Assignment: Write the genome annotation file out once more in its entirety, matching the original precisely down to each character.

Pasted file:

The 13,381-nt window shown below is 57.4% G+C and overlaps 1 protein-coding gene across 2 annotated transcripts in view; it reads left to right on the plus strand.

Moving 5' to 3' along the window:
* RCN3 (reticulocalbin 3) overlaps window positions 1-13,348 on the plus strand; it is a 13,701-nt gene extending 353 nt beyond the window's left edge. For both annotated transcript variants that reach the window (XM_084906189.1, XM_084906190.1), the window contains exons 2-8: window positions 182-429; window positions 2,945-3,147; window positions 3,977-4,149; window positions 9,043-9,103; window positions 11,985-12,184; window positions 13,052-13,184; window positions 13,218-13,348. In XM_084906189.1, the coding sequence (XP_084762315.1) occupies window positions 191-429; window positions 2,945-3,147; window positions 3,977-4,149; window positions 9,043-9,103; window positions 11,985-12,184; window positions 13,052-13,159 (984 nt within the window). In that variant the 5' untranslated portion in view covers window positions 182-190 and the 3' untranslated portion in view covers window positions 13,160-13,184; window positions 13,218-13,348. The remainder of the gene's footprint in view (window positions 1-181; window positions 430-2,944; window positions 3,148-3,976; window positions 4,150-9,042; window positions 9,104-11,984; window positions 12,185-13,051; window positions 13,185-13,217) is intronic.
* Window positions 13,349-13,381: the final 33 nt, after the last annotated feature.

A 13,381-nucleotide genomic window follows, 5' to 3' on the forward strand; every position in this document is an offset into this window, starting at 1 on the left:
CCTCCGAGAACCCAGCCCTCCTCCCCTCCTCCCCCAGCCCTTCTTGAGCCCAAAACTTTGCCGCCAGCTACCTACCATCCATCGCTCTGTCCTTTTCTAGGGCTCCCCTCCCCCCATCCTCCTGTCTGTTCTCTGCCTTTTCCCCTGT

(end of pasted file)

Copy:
The 13,381-nt window shown below is 57.4% G+C and overlaps 1 protein-coding gene across 2 annotated transcripts in view; it reads left to right on the plus strand.

Moving 5' to 3' along the window:
* RCN3 (reticulocalbin 3) overlaps window positions 1-13,348 on the plus strand; it is a 13,701-nt gene extending 353 nt beyond the window's left edge. For both annotated transcript variants that reach the window (XM_084906189.1, XM_084906190.1), the window contains exons 2-8: window positions 182-429; window positions 2,945-3,147; window positions 3,977-4,149; window positions 9,043-9,103; window positions 11,985-12,184; window positions 13,052-13,184; window positions 13,218-13,348. In XM_084906189.1, the coding sequence (XP_084762315.1) occupies window positions 191-429; window positions 2,945-3,147; window positions 3,977-4,149; window positions 9,043-9,103; window positions 11,985-12,184; window positions 13,052-13,159 (984 nt within the window). In that variant the 5' untranslated portion in view covers window positions 182-190 and the 3' untranslated portion in view covers window positions 13,160-13,184; window positions 13,218-13,348. The remainder of the gene's footprint in view (window positions 1-181; window positions 430-2,944; window positions 3,148-3,976; window positions 4,150-9,042; window positions 9,104-11,984; window positions 12,185-13,051; window positions 13,185-13,217) is intronic.
* Window positions 13,349-13,381: the final 33 nt, after the last annotated feature.

A 13,381-nucleotide genomic window follows, 5' to 3' on the forward strand; every position in this document is an offset into this window, starting at 1 on the left:
CCTCCGAGAACCCAGCCCTCCTCCCCTCCTCCCCCAGCCCTTCTTGAGCCCAAAACTTTGCCGCCAGCTACCTACCATCCATCGCTCTGTCCTTTTCTAGGGCTCCCCTCCCCCCATCCTCCTGTCTGTTCTCTGCCTTTTCCCCTGT